African American and Latino media companies announce partnership


The leaders of two media organizations serving the state’s African American and Latino communities have formed a partnership, called Voices United, for the purpose of creating a stronger unified message and media presence within their communities, and to lead the way for greater understanding and cooperation between their respective readerships.

The Minnesota Spokesman-Recorder (MSR) and the Latino Communications Network (LCN), which includes La Prensa de Minnesota and other publications, expect this partnership to strengthen the political influence and economic prospects of both groups.

MSR President Tracey Williams believes the resulting exchange of news and information will help both communities understand the issues and concerns they have in common and facilitate cooperative efforts to address these issues. “It makes sense that we come together with a stronger voice through two well-respected newspapers that have long served our respective communities,” she said.

Latino Communications Network CEO Alberto Monserrate expressed his equal enthusiasm for the merging of the two companies. “I am very excited about the recent partnership signed between Latino Communications Network and the Minnesota Spokesman-Recorder. This alliance between the most respected Latino and African American media in Minnesota will allow us to be a more effective united voice for our communities.”

Williams believes that the trust both newspapers have established with their readers can, through Voices United, be applied to building greater familiarity and trust among African Americans and Latinos throughout Minnesota and encourage action in solidarity for their mutual benefit. ”Our partnership can serve as a role model for other communities of color to transcend their differences and recognize all we have to gain by working together.”

As an example of concerns both communities share, the current national debate over immigration has fueled more racist extremism and violent hate crimes against Latino people. The Southern Poverty Law Center recently reported a 33 percent growth in hate groups from 2000 to 2005. These groups hope to exploit immigration concerns to their advantage.

“Our community has a long and painful history with such bigotry,” said Williams. ”We look forward to acting in solidarity with our Latino brothers and sisters in opposition to these hateful influences.”

Disparities in jobs with living wages, health care, education and housing/home ownership also adversely affect both African American and Latino communities in Minnesota in comparable measure. In addition to their news collaboration, the MSR-LCN partnership is planning four community informational fairs in the coming months to address these areas of concern.

“Because the African American and Latino communities in Minnesota are already less separated than in many other places,” said Williams, “we can lead the nation in developing a model of open communication and true cooperation. It’s very important that we stop allowing others to drive a wedge between us, preventing collective action in service to our people. I’m excited about this opportunity and what we can achieve together.”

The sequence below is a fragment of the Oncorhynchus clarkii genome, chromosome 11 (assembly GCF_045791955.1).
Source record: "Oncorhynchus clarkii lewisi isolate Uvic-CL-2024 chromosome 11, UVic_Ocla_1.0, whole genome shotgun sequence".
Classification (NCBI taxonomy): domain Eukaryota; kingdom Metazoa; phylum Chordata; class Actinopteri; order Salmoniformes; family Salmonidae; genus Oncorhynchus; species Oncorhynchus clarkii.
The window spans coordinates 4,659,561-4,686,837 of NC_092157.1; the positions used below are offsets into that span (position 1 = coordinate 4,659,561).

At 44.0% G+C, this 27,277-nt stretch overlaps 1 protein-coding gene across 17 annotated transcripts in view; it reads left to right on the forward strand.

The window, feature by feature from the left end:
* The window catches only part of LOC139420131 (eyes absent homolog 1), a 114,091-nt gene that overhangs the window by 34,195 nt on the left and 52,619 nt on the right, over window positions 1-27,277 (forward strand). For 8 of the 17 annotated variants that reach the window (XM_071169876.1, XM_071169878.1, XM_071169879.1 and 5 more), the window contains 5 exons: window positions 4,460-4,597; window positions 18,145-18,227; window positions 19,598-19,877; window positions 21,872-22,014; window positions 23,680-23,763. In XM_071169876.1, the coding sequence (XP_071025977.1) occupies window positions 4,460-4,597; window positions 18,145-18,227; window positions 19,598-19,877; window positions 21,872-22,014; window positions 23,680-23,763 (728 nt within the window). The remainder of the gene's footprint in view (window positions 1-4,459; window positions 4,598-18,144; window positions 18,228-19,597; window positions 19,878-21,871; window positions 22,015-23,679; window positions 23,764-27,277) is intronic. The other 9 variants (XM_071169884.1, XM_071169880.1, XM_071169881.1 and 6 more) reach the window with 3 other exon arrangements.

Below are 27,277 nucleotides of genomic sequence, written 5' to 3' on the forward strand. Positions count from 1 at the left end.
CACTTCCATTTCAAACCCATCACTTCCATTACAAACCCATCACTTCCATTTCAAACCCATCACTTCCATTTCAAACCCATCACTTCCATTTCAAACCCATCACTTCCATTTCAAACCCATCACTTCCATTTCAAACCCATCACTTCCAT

“Combining some of our editorial and commercial efforts will improve information for hundreds of thousands of Latinos and African Americans in Minnesota and help the mainstream community to better know our communities,” said Monserrate.

The Minnesota Spokesman-Recorder is a 71-year-old community newspaper committed to meeting the news and information needs of African Americans. The newspaper publishes every Thursday, reaching over 26,000 weekly readers here in Minnesota and across the country. The Spokesman-Recorder is a strong institution with deep roots in the Minneapolis and St. Paul metro area and an inseparable part of the community reaching the citizens across differences of class and background.

LCN Media is a Latino-owned multimedia company. LCN was formed in April 2000 when it started brokering newspaper ads for market-leading Latino newspapers and managing the Spanish-language yellow pages, the Minnesota Hispanic Directory. Later that year, Vida y Sabor, Minnesota’s first Latino entertainment magazine, was launched.

In 2002, the company merged with Nuestra Gente, Minnesota’s largest all-Spanish newspaper. At the end of 2005, in partnership with Davidson Media, LCN launched its own radio station, “La Invasora 1400,” KLNV 1400 AM. LCN acquired La Prensa de Minnesota, the oldest and most recognized Latino publication in Minnesota. La Prensa has been revamped with a new layout and a fully bilingual format geared toward reaching the bicultural Latino community and the American community at large. LCN Media publications have a weekly circulation over 45,000 which translates into more than 100,000 readers each week.

“I am confident that this combined effort between MSR and LCN will create a better source of information for all communities in Minnesota. It will also help advertisers more effectively reach close to 500,000 consumers with a combined purchasing power of close to $6 billion that is often overlooked by marketers in Minnesota,” concluded Monserrate